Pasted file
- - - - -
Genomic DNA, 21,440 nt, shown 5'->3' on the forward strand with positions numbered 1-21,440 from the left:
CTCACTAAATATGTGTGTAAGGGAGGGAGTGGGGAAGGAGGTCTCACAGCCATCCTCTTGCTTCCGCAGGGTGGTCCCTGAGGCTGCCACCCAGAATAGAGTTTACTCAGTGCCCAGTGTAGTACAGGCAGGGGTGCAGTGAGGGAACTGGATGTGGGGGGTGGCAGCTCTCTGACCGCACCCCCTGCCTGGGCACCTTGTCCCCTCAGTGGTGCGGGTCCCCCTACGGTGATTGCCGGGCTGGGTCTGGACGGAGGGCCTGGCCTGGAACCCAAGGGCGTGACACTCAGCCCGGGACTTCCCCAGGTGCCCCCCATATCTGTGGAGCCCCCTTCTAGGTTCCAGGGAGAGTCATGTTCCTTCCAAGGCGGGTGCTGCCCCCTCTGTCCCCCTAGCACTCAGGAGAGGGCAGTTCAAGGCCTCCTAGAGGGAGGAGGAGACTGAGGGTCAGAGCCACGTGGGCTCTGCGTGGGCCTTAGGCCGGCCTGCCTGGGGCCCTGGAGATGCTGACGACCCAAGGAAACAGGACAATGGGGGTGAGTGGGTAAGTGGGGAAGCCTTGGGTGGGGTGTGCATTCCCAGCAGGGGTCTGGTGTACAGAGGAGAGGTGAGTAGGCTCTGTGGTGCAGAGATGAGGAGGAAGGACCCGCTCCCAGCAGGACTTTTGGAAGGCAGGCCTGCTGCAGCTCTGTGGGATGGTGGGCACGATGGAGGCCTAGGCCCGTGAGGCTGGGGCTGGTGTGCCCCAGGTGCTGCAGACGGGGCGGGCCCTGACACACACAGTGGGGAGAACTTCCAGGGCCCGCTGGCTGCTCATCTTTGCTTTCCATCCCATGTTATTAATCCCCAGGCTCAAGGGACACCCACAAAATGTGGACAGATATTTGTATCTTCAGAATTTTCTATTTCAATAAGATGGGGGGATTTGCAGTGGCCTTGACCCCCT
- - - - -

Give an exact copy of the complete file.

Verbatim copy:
Genomic DNA, 21,440 nt, shown 5'->3' on the forward strand with positions numbered 1-21,440 from the left:
CTCACTAAATATGTGTGTAAGGGAGGGAGTGGGGAAGGAGGTCTCACAGCCATCCTCTTGCTTCCGCAGGGTGGTCCCTGAGGCTGCCACCCAGAATAGAGTTTACTCAGTGCCCAGTGTAGTACAGGCAGGGGTGCAGTGAGGGAACTGGATGTGGGGGGTGGCAGCTCTCTGACCGCACCCCCTGCCTGGGCACCTTGTCCCCTCAGTGGTGCGGGTCCCCCTACGGTGATTGCCGGGCTGGGTCTGGACGGAGGGCCTGGCCTGGAACCCAAGGGCGTGACACTCAGCCCGGGACTTCCCCAGGTGCCCCCCATATCTGTGGAGCCCCCTTCTAGGTTCCAGGGAGAGTCATGTTCCTTCCAAGGCGGGTGCTGCCCCCTCTGTCCCCCTAGCACTCAGGAGAGGGCAGTTCAAGGCCTCCTAGAGGGAGGAGGAGACTGAGGGTCAGAGCCACGTGGGCTCTGCGTGGGCCTTAGGCCGGCCTGCCTGGGGCCCTGGAGATGCTGACGACCCAAGGAAACAGGACAATGGGGGTGAGTGGGTAAGTGGGGAAGCCTTGGGTGGGGTGTGCATTCCCAGCAGGGGTCTGGTGTACAGAGGAGAGGTGAGTAGGCTCTGTGGTGCAGAGATGAGGAGGAAGGACCCGCTCCCAGCAGGACTTTTGGAAGGCAGGCCTGCTGCAGCTCTGTGGGATGGTGGGCACGATGGAGGCCTAGGCCCGTGAGGCTGGGGCTGGTGTGCCCCAGGTGCTGCAGACGGGGCGGGCCCTGACACACACAGTGGGGAGAACTTCCAGGGCCCGCTGGCTGCTCATCTTTGCTTTCCATCCCATGTTATTAATCCCCAGGCTCAAGGGACACCCACAAAATGTGGACAGATATTTGTATCTTCAGAATTTTCTATTTCAATAAGATGGGGGGATTTGCAGTGGCCTTGACCCCCT